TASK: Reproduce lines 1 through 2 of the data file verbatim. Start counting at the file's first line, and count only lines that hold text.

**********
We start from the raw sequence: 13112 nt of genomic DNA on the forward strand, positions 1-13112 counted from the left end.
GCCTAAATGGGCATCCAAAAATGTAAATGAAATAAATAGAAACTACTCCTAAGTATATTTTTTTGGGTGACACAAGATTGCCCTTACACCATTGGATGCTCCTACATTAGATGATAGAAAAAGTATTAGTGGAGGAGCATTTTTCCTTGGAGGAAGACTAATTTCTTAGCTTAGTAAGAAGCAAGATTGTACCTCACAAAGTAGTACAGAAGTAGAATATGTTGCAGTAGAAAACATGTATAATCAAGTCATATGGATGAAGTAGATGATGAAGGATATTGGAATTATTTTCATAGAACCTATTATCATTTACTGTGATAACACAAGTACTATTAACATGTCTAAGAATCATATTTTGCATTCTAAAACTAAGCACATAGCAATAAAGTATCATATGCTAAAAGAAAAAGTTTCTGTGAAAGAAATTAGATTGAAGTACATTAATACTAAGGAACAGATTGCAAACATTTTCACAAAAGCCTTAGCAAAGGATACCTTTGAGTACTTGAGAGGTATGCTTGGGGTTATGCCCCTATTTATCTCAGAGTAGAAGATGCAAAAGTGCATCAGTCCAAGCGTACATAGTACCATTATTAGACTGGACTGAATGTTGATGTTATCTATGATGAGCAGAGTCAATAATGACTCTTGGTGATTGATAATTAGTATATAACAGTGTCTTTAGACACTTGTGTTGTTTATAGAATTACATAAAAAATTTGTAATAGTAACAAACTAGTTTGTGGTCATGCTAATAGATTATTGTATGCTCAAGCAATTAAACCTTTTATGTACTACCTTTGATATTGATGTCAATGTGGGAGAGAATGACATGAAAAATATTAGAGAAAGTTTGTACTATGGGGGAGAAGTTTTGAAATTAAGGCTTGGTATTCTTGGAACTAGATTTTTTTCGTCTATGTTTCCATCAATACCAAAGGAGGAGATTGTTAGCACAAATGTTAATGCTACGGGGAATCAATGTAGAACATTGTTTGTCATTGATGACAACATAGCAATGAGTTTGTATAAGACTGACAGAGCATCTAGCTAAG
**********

We start from the raw sequence: 13112 nt of genomic DNA on the forward strand, positions 1-13112 counted from the left end.
GCCTAAATGGGCATCCAAAAATGTAAATGAAATAAATAGAAACTACTCCTAAGTATATTTTTTTGGGTGACACAAGATTGCCCTTACACCATTGGATGCTCCTACATTAGATGATAGAAAAAGTATTAGTGGAGGAGCATTTTTCCTTGGAGGAAGACTAATTTCTTAGCTTAGTAAGAAGCAAGATTGTACCTCACAAAGTAGTACAGAAGTAGAATATGTTGCAGTAGAAAACATGTATAATCAAGTCATATGGATGAAGTAGATGATGAAGGATATTGGAATTATTTTCATAGAACCTATTATCATTTACTGTGATAACACAAGTACTATTAACATGTCTAAGAATCATATTTTGCATTCTAAAACTAAGCACATAGCAATAAAGTATCATATGCTAAAAGAAAAAGTTTCTGTGAAAGAAATTAGATTGAAGTACATTAATACTAAGGAACAGATTGCAAACATTTTCACAAAAGCCTTAGCAAAGGATACCTTTGAGTACTTGAGAGGTATGCTTGGGGTTATGCCCCTATTTATCTCAGAGTAGAAGATGCAAAAGTGCATCAGTCCAAGCGTACATAGTACCATTATTAGACTGGACTGAATGTTGATGTTATCTATGATGAGCAGAGTCAATAATGACTCTTGGTGATTGATAATTAGTATATAACAGTGTCTTTAGACACTTGTGTTGTTTATAGAATTACATAAAAAATTTGTAATAGTAACAAACTAGTTTGTGGTCATGCTAATAGATTATTGTATGCTCAAGCAATTAAACCTTTTATGTACTACCTTTGATATTGATGTCAATGTGGGAGAGAATGACATGAAAAATATTAGAGAAAGTTTGTACTATGGGGGAGAAGTTTTGAAATTAAGGCTTGGTATTCTTGGAACTAGATTTTTTTCGTCTATGTTTCCATCAATACCAAAGGAGGAGATTGTTAGCACAAATGTTAATGCTACGGGGAATCAATGTAGAACATTGTTTGTCATTGATGACAACATAGCAATGAGTTTGTATAAGACTGACAGAGCATCTAGCTAAG